29 August 2006

Books Not Fully Cooked

A paragraph you might have missed, from the end of a review of a recent book on Aristotelian teleology, raises indirectly a question that friends and I have wondered about -- whether standards for book production are dropping, and, if so, why.

Although the editorial production of a book is never entirely the author's responsibility, and in some cases mistakes are made that are not the author's fault at all, a significant number of editorial and typographical errata mar the overall presentation of the work and at times prove quite distracting. Throughout the book, sometimes on the same page, and in some instances even in the same line (75), the Greek for one of Aristotle's central teleological phrases—hou heneka—is incorrectly aspirated, wavering back and forth between hou heneka, ou heneka and even ou eneka. There are numerous errors of punctuation, incorrect italicization and inconsistent capitalization of titles, and accentuation of words in Greek. The capitalization and printing of column letters in the citation of Bekker pages randomly alternates between upper case and lower case; sometimes they are written in superscript, sometimes not. On the very first page of the book, the title of Aristotle Metaphysics is inconsistently italicized in the same line (p. 1 n.1). I caught over 50 typographical errors in the first 150 pages of the book, after which I stopped keeping track. Such errata seem unusual for a prestigious university press, and one hopes that this author's first book--worthy of inclusion in any research university's library--can be corrected in subsequent printings.
I must admit this baffles me. We’re all familiar with the startling experience of discovering a typo on a page that had been checked carefully in proofs by both author and proofreader. But how could multiple mistakes of this sort go unnoticed and uncorrected?

And the blame is to be shared by press as well as author: inconsistencies in citations and format should have been caught by the copy editor, even if an author might be excused for overlooking them.

Is this book, published by Oxford University Press, an exception, or is it part of a larger trend toward poor workmanship in books? And, if the latter, what could be the cause? One might have thought that modern methods of book production would have made it easier to notice and remove mistakes.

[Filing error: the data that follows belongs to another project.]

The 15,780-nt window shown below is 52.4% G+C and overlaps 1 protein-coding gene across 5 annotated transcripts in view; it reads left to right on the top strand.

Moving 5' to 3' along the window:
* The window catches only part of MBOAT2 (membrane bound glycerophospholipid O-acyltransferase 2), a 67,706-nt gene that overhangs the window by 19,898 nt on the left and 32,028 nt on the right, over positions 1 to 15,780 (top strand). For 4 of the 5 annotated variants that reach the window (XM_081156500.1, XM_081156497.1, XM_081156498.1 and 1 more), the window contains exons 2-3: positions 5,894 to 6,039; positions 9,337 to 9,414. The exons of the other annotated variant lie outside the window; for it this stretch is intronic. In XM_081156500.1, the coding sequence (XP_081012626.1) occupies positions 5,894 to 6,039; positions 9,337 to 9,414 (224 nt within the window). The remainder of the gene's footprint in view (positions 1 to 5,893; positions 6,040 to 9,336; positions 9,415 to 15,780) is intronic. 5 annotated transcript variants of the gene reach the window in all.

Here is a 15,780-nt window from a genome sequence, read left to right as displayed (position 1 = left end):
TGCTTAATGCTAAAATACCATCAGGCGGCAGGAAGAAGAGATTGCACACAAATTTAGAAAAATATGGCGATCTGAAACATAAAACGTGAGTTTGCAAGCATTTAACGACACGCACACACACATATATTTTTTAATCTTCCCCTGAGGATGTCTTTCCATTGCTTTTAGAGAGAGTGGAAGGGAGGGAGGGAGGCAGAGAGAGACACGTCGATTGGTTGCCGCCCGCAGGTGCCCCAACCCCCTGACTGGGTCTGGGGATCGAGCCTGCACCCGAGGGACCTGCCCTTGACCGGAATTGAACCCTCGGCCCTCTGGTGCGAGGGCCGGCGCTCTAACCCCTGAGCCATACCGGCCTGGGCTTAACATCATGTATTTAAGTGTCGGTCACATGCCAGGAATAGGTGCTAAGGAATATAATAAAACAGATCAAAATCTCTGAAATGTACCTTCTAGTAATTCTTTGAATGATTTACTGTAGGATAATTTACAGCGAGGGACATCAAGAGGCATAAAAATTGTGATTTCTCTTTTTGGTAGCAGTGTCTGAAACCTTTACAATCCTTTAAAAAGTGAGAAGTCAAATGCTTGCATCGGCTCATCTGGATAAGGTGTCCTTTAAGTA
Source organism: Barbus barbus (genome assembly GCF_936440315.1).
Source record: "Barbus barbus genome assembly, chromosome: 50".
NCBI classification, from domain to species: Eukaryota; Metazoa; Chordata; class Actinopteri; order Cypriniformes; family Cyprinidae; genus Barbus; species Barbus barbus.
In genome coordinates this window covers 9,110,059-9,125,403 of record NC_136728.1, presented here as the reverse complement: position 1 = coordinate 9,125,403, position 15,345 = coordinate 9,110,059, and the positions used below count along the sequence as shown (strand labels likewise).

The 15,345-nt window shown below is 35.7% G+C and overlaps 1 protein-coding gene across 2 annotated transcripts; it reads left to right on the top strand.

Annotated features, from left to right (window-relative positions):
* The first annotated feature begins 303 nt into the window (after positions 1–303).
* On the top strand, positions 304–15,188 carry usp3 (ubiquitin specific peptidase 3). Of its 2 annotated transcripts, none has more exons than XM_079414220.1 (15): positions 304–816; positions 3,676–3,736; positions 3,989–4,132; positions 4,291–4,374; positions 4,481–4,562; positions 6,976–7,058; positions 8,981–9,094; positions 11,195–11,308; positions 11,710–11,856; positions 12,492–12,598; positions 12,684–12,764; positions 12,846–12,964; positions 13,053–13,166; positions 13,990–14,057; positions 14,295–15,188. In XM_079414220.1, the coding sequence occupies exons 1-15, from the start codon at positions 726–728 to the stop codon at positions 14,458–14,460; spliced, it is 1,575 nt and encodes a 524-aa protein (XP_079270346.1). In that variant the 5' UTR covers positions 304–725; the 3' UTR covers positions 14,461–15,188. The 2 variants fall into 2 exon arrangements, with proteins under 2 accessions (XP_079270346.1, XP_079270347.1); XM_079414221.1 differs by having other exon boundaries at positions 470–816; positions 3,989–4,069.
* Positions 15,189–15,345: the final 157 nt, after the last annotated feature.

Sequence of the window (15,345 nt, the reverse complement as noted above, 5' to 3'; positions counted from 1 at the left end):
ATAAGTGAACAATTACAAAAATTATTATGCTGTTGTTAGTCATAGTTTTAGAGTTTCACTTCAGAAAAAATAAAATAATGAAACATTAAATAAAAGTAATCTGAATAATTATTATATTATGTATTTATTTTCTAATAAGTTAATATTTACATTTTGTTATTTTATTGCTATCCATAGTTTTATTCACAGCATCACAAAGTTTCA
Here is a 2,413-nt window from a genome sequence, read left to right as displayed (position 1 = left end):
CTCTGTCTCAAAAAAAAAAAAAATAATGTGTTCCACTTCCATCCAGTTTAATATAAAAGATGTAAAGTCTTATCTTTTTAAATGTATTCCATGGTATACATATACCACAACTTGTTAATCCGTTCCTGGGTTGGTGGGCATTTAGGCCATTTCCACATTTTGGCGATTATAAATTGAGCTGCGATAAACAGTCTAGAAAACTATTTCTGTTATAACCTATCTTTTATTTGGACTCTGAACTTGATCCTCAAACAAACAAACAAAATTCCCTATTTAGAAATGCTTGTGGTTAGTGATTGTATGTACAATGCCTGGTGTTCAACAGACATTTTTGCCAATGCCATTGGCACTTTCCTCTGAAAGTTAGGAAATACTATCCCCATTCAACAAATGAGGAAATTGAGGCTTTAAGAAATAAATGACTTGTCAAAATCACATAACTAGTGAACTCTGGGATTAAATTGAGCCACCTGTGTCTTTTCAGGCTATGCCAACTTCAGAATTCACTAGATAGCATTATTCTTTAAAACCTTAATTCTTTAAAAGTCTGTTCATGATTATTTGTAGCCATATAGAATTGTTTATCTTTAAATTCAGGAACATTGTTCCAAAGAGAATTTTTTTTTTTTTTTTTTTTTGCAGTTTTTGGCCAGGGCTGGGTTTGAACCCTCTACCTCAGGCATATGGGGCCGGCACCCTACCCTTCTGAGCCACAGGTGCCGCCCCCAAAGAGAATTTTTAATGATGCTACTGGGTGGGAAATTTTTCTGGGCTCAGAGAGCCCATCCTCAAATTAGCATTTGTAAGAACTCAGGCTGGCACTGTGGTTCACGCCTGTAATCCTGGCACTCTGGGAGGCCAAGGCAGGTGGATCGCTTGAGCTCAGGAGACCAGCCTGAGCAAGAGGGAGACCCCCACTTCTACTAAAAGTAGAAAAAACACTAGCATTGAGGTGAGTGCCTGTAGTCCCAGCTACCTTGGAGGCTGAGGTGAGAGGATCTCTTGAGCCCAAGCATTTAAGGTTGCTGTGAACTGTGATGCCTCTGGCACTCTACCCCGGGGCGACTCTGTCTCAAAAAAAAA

Monte Ransome Johnson said...

First of all, Let me take this occasion to thank Thornton for such a thorough, engaging, fair, and careful review. I have been very fortunate in this regard both in this case, and in the review by Thomas Johansen in NDPR.

Since this blog deals mostly with book reviews, not books, and increasingly with issues of typographical errors (2 of the last 5 posts), let me here respond only briefly to Thornton's fully justified complaint in his review about the numerous typos in the book.

Every one of the errors listed by Thronton is stylistic-- capitalization, aspiration, transliteration, italicization. I am happy that no errors of reference or translation have been found, which would have been more troubling, and possibly worthy of philosophical criticism.

The inconsistent stylization on page references (sometimes superscript, sometimes not) is due to the following. On the final page proofs, I checked every single one of the hundreds of references (mostly my own translations) against Bekker to ensure that the exact line numbers were reported. I am convinced that every reference is absolutely correct in the book, although this required correction in many cases. It seems that in every case of a correction, the typesetter reverted to regular and not superscript letters. Now this is, as Thornton points out, annoying, but at least the reader can be assured that the references are perfect down to the exact line numbers. I myself am much more annoyed by the not infrequent sight of incomplete or inaccurate citations, which can make checking the Greek time-consuming and difficult.

So I am very sorry about these stylistic errors. I think they will be easy to correct in later printings.

But I hope that readers take away from Thornton's review more than his complaint about stylistic inconsistencies. For there is a lot of philosophy in the review, and I think that forgiving people who bother to read the book will find a lot of it there as well.


J. said...

Hi Michael,

I think some character in this blog entry broke your atom feed. See for yourself:



Michael Pakaluk said...

Joel, Thanks. I think it's fixed. MP 

Posted by Michael Pakaluk